Making the Most of Eating Green Food
Eating green is easier and tastier than you may think
By Star Lawrence
Reviewed By Brunilda Nazario, MD
With spring upon us, it's time to think green. Researchers credit green veggies with promoting colon and heart health, as well as providing folic acid to pregnant women to prevent birth defects. And guess what? Greens in the kale family also contain as much calcium as milk. And they help balance all the sodium in our diets with healthy potassium.
Leafy green vegetables and fruits are loaded with antioxidants, minerals, folate, and flavonoids. These all work to prevent unstable molecules called free radicals from damaging cells.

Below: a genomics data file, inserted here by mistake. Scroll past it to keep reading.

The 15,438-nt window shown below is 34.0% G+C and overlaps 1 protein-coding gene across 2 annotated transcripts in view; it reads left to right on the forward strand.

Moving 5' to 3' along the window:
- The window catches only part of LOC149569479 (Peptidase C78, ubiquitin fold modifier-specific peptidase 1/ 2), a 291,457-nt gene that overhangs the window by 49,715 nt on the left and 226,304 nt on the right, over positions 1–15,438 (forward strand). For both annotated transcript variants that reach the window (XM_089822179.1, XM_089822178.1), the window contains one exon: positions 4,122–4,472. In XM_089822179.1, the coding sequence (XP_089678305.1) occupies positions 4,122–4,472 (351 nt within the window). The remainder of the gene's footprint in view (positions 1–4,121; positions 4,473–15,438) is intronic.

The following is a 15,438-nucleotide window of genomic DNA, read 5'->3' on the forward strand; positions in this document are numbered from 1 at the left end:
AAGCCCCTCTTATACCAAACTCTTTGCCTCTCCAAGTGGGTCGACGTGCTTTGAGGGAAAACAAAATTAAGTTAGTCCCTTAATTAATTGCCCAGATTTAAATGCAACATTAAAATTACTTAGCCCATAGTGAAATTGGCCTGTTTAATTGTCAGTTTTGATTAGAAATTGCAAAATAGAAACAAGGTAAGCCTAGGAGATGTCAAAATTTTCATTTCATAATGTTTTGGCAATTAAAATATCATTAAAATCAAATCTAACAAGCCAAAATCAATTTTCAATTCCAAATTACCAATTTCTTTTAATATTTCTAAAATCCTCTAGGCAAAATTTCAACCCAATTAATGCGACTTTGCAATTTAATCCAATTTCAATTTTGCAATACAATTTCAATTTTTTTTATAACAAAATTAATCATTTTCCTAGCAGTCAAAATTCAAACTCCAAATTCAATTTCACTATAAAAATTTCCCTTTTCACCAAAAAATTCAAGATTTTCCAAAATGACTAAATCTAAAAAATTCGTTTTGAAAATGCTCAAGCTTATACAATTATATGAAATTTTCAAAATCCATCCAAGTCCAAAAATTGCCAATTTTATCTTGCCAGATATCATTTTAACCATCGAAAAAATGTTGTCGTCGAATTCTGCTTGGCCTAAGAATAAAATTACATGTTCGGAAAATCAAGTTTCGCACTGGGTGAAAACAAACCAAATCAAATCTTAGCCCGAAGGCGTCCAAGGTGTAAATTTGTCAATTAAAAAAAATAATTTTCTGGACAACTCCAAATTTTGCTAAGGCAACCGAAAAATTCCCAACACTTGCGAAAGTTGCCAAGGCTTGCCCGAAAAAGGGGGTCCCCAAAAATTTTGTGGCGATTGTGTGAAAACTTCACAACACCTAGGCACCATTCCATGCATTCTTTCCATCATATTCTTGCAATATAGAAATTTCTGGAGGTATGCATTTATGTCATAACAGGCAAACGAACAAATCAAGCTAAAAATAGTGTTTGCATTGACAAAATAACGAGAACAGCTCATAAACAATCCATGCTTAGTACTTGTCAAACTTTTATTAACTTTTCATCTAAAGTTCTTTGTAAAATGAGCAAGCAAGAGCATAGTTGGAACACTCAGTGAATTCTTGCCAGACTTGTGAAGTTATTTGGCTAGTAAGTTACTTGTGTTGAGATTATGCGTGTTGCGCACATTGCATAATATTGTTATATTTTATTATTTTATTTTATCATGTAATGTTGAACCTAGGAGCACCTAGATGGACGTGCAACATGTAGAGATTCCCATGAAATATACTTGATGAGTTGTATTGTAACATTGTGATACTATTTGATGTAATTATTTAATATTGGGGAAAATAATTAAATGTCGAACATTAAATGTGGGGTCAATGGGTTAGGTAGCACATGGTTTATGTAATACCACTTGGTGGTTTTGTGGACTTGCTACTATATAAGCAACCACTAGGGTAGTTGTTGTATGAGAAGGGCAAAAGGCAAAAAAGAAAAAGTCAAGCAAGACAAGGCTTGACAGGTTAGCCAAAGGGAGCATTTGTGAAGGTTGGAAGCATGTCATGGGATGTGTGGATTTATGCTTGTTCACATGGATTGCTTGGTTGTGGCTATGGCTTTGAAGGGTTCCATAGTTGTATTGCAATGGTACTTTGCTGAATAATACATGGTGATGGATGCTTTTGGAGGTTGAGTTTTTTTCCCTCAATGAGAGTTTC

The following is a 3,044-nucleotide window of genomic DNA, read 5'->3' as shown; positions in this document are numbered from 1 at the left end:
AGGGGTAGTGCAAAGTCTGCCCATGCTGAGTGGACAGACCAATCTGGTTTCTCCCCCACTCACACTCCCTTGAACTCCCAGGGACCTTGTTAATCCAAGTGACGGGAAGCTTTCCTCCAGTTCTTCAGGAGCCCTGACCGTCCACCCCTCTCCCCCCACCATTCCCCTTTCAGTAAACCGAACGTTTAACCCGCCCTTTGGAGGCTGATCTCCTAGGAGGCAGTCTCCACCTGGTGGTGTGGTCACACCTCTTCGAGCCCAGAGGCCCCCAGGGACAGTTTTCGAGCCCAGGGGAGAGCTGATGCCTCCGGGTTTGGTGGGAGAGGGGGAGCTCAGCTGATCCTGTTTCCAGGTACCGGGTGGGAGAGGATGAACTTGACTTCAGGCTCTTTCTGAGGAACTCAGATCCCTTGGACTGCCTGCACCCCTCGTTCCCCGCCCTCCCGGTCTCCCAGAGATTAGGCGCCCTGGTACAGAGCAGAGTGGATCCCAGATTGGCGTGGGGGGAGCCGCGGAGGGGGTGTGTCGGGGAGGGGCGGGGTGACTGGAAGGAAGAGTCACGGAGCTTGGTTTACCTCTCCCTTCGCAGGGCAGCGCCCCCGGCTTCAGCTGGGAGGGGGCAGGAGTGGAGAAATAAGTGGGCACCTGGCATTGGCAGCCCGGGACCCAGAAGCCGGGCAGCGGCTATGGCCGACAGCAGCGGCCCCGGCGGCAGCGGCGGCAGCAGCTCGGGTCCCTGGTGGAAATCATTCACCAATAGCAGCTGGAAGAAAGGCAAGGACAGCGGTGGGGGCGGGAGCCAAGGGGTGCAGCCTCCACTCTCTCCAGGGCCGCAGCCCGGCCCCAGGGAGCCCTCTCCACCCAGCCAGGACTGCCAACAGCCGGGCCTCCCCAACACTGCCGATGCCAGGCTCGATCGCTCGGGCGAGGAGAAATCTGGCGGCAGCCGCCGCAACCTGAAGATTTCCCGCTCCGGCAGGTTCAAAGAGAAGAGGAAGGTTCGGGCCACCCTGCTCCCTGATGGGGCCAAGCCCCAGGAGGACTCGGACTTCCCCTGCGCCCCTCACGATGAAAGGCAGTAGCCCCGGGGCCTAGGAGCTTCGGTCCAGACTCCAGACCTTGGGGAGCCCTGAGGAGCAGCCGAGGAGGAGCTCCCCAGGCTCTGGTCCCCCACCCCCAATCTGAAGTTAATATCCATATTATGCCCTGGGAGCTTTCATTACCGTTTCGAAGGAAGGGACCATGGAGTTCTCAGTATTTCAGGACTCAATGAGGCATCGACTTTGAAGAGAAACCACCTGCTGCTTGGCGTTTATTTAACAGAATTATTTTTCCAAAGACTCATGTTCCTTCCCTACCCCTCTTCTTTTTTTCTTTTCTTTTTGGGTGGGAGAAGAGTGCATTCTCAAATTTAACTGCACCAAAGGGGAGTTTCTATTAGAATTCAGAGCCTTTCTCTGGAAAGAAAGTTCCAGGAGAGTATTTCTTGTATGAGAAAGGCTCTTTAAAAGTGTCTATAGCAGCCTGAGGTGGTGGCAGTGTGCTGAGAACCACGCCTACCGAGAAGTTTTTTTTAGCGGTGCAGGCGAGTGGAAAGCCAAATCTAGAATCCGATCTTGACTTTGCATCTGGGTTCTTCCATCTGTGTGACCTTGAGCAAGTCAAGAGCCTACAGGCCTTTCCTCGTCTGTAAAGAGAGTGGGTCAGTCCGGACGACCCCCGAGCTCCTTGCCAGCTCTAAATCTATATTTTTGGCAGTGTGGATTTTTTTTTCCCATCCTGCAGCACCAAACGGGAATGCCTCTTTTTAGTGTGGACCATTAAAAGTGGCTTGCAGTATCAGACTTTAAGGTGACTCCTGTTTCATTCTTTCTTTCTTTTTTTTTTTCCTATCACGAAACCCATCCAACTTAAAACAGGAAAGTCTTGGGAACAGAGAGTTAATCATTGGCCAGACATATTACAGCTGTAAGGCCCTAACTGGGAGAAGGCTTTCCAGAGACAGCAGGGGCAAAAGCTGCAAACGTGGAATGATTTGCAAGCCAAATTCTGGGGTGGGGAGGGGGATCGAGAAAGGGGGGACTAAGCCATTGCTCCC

Melissa Diane Smith, nutritionist and author of Going Against the Grain: How Reducing and Avoiding Grains Can Revitalize Your Health, tells WebMD that most Americans don't even come close to the recent revised dietary recommendations of eating five to nine servings of fruits and vegetables a day. "Eat vegetables in place of grains," she urges.
Even salad-phobes can easily get more green in their diets.
Tips for Greening Up Your Plate
Unfortunately, eating vegetables is not an automatic choice for humans. Therefore, it's a challenge to present green foods in enough different ways to titillate the jaded palate. Some ideas:
- Allergic Skin Disorders
- Bacterial Skin Diseases
- Bites and Infestations
- Diseases of Pigment
- Fungal Skin Diseases
- Medical Anatomy and Illustrations
- Noncancerous, Precancerous & Cancerous Tumors
- Oral Health Conditions
- Papules, Scales, Plaques and Eruptions
- Scalp, Hair and Nails
- Sexually Transmitted Diseases (STDs)
- Vascular, Lymphatic and Systemic Conditions
- Viral Skin Diseases
- Additional Skin Conditions